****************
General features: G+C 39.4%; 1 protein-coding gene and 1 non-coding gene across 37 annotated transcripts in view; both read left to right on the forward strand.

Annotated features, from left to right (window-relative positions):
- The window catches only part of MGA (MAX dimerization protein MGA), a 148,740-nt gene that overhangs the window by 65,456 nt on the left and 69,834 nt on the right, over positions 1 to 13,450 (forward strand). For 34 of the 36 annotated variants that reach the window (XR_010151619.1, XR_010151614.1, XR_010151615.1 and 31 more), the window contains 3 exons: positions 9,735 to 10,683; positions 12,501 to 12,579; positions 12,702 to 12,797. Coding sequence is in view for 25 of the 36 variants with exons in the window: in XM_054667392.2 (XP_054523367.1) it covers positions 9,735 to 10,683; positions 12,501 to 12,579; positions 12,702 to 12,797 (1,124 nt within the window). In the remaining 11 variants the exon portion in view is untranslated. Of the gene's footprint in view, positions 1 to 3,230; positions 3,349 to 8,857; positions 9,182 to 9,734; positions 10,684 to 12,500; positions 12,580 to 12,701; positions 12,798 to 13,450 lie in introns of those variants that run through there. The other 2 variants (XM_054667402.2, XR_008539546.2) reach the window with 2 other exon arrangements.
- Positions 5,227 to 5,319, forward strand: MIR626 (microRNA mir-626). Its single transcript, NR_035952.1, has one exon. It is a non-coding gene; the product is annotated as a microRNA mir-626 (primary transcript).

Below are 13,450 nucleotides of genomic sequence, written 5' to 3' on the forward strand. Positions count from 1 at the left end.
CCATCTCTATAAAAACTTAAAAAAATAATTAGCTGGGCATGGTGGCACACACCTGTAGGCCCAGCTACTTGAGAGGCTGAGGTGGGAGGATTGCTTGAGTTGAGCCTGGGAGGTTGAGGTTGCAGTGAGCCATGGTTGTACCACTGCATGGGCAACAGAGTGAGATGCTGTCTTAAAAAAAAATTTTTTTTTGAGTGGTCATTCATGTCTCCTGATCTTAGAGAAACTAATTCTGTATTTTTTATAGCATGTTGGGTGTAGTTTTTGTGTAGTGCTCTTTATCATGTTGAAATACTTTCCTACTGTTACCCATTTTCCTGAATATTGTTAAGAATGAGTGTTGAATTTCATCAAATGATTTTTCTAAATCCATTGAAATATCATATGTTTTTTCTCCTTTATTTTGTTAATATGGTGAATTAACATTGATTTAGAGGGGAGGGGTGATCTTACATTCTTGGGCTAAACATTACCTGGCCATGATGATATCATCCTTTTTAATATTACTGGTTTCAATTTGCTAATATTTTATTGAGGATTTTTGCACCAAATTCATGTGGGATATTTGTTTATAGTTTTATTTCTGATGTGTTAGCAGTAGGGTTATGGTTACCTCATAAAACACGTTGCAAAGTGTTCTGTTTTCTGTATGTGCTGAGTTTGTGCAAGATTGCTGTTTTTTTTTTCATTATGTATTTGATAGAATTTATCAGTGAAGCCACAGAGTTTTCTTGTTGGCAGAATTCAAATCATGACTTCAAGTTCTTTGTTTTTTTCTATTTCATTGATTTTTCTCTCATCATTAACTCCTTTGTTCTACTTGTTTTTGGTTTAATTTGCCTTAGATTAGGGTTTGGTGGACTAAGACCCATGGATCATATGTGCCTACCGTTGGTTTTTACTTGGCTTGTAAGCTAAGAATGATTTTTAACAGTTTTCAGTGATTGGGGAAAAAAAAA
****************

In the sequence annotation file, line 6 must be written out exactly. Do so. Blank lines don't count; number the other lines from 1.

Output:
CCATCTCTATAAAAACTTAAAAAAATAATTAGCTGGGCATGGTGGCACACACCTGTAGGCCCAGCTACTTGAGAGGCTGAGGTGGGAGGATTGCTTGAGTTGAGCCTGGGAGGTTGAGGTTGCAGTGAGCCATGGTTGTACCACTGCATGGGCAACAGAGTGAGATGCTGTCTTAAAAAAAAATTTTTTTTTGAGTGGTCATTCATGTCTCCTGATCTTAGAGAAACTAATTCTGTATTTTTTATAGCATGTTGGGTGTAGTTTTTGTGTAGTGCTCTTTATCATGTTGAAATACTTTCCTACTGTTACCCATTTTCCTGAATATTGTTAAGAATGAGTGTTGAATTTCATCAAATGATTTTTCTAAATCCATTGAAATATCATATGTTTTTTCTCCTTTATTTTGTTAATATGGTGAATTAACATTGATTTAGAGGGGAGGGGTGATCTTACATTCTTGGGCTAAACATTACCTGGCCATGATGATATCATCCTTTTTAATATTACTGGTTTCAATTTGCTAATATTTTATTGAGGATTTTTGCACCAAATTCATGTGGGATATTTGTTTATAGTTTTATTTCTGATGTGTTAGCAGTAGGGTTATGGTTACCTCATAAAACACGTTGCAAAGTGTTCTGTTTTCTGTATGTGCTGAGTTTGTGCAAGATTGCTGTTTTTTTTTTCATTATGTATTTGATAGAATTTATCAGTGAAGCCACAGAGTTTTCTTGTTGGCAGAATTCAAATCATGACTTCAAGTTCTTTGTTTTTTTCTATTTCATTGATTTTTCTCTCATCATTAACTCCTTTGTTCTACTTGTTTTTGGTTTAATTTGCCTTAGATTAGGGTTTGGTGGACTAAGACCCATGGATCATATGTGCCTACCGTTGGTTTTTACTTGGCTTGTAAGCTAAGAATGATTTTTAACAGTTTTCAGTGATTGGGGAAAAAAAAA